While Mortgage REITs tend to get the most attention due to their propensity to pay high relative yields, they do not represent the only way to invest in the REIT marketplace. They may also be the one sub-industry that experiences the most stress when the Federal Reserve (Fed) does begin tightening through gradual increases of the Federal Funds Target Rate.
From our reasoned rationale perspective, the other REIT sub-industries appear to be positioned well to perform in a rising rate environment for the next few years under the presumption that the Fed would not consider raising interest rates unless they believed that the U.S. economy was on a firm footing and expanding moderately well.
- As the economy expands, companies generally sell more goods and employ more people. As companies grow, they need to take on more space which would benefit Office REITs and certain Industrial REITs.
- As the economy expands and more Americans are working and increasing their personal levels of disposable income, individuals will tend to spend more in retail shopping outlets and travel more which would benefit Retail REITs as well as Hotel & Resort REITs.
- As the economy expands and more Americans are working and earning reasonable wages, individuals will consider alternative housing means including both homes and apartments which would benefit Residential REITs. Some of this housing related activity may be curtailed by an increasing cost of credit associated with rising interest/mortgage rates which might hurt single family home purchasing activity while potentially helping apartment rentals.
- Aside from a slowly improving U.S. economy, Health Care REITs should stand to benefit in general from an aging population in the U.S. and the retirement from the workforce of the baby boomers generation. The demand from these individuals for assisted living and nursing home facilities will likely outpace the current supply of available properties.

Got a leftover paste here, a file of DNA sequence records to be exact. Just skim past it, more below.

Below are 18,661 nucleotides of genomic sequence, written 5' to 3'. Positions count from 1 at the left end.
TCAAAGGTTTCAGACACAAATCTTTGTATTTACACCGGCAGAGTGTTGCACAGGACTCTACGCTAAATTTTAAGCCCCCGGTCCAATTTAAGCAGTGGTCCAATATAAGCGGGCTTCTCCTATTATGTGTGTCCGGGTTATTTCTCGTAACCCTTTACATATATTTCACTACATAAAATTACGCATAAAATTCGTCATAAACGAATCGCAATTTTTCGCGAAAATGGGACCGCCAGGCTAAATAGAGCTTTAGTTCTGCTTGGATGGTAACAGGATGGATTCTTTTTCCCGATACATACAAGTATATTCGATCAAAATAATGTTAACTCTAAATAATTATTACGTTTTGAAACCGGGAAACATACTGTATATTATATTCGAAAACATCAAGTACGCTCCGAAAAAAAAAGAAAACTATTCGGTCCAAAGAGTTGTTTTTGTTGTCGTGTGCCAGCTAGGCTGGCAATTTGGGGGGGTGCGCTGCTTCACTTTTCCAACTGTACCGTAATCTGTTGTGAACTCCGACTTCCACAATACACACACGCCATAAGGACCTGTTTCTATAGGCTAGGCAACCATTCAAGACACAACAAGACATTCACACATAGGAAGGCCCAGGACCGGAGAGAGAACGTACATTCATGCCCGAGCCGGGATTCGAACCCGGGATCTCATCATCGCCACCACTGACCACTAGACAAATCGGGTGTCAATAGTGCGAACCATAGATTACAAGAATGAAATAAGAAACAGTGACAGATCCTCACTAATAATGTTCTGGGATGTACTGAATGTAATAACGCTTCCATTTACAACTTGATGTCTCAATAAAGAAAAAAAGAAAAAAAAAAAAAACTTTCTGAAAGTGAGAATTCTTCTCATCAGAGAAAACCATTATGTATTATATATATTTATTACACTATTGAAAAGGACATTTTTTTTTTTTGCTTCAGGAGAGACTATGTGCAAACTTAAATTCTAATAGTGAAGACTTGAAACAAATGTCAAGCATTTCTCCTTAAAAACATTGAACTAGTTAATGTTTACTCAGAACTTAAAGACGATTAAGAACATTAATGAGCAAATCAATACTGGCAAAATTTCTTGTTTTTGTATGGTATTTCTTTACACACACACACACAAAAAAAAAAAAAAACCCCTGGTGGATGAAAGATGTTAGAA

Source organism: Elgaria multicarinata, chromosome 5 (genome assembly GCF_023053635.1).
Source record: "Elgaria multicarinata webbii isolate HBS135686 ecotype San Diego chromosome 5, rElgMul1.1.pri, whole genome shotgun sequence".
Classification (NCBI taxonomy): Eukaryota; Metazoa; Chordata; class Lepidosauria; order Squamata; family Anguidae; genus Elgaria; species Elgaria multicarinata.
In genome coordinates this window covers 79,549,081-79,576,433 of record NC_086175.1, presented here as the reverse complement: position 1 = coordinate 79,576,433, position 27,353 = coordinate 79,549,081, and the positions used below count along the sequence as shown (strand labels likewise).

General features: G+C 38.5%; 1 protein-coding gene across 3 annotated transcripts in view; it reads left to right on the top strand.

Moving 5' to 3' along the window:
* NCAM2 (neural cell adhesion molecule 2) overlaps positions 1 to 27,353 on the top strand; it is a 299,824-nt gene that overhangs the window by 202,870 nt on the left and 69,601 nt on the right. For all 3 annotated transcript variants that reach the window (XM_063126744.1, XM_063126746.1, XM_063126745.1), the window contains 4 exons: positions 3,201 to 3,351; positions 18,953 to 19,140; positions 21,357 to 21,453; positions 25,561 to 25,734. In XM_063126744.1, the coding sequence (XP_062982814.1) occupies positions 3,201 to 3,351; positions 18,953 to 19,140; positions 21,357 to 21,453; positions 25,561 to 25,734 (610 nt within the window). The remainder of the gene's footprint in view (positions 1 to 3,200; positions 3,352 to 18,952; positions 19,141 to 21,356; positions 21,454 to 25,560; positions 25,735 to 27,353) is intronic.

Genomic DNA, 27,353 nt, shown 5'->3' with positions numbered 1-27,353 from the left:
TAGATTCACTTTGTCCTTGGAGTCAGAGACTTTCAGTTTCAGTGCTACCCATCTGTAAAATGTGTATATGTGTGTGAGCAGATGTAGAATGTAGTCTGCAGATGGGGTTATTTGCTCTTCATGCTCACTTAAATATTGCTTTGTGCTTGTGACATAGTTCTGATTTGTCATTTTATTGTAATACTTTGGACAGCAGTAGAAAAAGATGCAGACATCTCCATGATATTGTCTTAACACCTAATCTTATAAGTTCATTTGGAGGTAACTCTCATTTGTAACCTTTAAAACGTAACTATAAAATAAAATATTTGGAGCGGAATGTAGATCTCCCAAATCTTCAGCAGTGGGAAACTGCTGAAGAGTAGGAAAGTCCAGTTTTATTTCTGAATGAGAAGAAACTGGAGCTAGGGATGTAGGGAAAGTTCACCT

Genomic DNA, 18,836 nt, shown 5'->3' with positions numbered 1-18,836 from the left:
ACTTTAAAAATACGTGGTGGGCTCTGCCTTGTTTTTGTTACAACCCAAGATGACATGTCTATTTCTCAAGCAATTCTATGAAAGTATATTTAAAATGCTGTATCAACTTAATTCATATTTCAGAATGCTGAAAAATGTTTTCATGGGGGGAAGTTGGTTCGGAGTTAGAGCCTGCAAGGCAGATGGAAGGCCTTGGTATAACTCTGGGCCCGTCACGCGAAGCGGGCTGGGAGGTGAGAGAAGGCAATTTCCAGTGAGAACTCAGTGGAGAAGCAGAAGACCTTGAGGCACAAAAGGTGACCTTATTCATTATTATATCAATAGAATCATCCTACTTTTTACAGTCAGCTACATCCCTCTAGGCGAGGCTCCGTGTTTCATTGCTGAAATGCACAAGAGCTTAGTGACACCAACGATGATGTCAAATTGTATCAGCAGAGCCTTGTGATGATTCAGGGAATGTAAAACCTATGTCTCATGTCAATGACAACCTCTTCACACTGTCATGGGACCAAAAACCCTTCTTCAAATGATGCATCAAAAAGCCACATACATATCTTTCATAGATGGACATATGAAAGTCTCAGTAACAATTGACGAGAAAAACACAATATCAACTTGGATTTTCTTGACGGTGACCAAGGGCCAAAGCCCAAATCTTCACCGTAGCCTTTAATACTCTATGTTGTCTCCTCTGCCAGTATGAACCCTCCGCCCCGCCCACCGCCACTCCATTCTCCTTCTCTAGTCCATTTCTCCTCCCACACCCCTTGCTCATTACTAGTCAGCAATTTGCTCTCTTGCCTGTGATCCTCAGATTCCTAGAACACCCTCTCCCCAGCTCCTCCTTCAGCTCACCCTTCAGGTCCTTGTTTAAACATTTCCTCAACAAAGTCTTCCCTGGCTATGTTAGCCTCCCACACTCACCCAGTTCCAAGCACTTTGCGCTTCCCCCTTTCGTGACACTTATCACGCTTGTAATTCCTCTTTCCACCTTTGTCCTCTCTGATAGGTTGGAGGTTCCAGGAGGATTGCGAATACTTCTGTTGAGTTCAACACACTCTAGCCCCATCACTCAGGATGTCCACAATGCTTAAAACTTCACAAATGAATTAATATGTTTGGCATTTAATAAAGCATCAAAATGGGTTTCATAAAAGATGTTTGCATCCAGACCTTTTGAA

- As a country that tends to save everything, some might refer to the U.S. as “a society of hoarders”, self-storage REITs, which fall under the Specialized REITs sub-industry, seem to be poised to benefit from the downsizing of the baby boomer generation from larger single family homes to smaller apartments, assisted living facilities or nursing homes.
From a historical perspective, REITs have demonstrated that they have performed well in environments when the Fed has gradually raised interest rates. For example, during the timeframe of 2004-2006, the Fed raised the Federal Funds Target Rate on 17 different occasions in 25 basis point (0.25%) increments, and U.S. publicly traded REITs, as measured by the Wilshire REIT Index, experienced an average annual total return of 27.7%.
Year # of Fed FundsRate Increases WilshireREIT Index1
Total Return %
2004 5 33.2% 2005 8 13.8% 2006 4 36.0%
Data Source: Wells Fargo Advisors. Past performance is not an indication of future results. You cannot invest directly in an index.
1Wilshire REIT Index – The Wilshire REIT Index measures U.S. publicly traded Real Estate Investment Trusts. The Wilshire U.S. REIT Index (WILREIT) is a subset of the Wilshire U.S. Real Estate Securities Index (WILRESI).
Please note that all sub-industries of REITs contain their own set of unique risk factors that should be thoroughly reviewed and analyzed before considering an investment. For these reasons, we, at Hennion & Walsh, have long contended that investors should employ experienced portfolio managers, where appropriate, in asset classes such as REITs, within a well-diversified portfolio strategy that is managed in conjunction with a trusted, professional financial advisor.
Disclosure: Hennion & Walsh Asset Management currently has allocations within its managed money program to the Vanguard REIT ETF (Ticker: VNQ) and Hennion & Walsh currently has allocations within certain SmartTrust® Unit Investment Trusts (UITs) consistent with the investment strategies reviewed above. This posting is provided for informational purposes and is not a solicitation to buy or sell any of the investment strategies or companies discussed.